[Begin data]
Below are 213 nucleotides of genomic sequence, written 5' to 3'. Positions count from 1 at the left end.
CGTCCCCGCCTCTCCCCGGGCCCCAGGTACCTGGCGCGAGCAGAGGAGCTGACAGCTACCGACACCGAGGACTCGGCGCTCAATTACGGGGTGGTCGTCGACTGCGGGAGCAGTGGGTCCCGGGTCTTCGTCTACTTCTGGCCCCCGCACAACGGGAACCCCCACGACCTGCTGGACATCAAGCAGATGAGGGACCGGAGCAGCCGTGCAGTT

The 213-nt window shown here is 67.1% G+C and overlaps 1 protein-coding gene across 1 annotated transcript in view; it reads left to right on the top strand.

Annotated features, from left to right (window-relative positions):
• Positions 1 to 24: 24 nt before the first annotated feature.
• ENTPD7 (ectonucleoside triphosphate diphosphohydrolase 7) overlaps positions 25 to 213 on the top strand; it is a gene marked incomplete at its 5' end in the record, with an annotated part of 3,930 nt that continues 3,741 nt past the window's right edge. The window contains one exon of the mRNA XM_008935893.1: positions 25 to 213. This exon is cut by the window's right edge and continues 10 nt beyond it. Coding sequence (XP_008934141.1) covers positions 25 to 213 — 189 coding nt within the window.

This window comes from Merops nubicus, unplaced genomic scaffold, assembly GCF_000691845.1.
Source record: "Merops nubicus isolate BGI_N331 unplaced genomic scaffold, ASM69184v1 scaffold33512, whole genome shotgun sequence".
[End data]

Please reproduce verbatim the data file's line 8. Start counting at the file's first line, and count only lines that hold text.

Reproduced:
Source record: "Merops nubicus isolate BGI_N331 unplaced genomic scaffold, ASM69184v1 scaffold33512, whole genome shotgun sequence".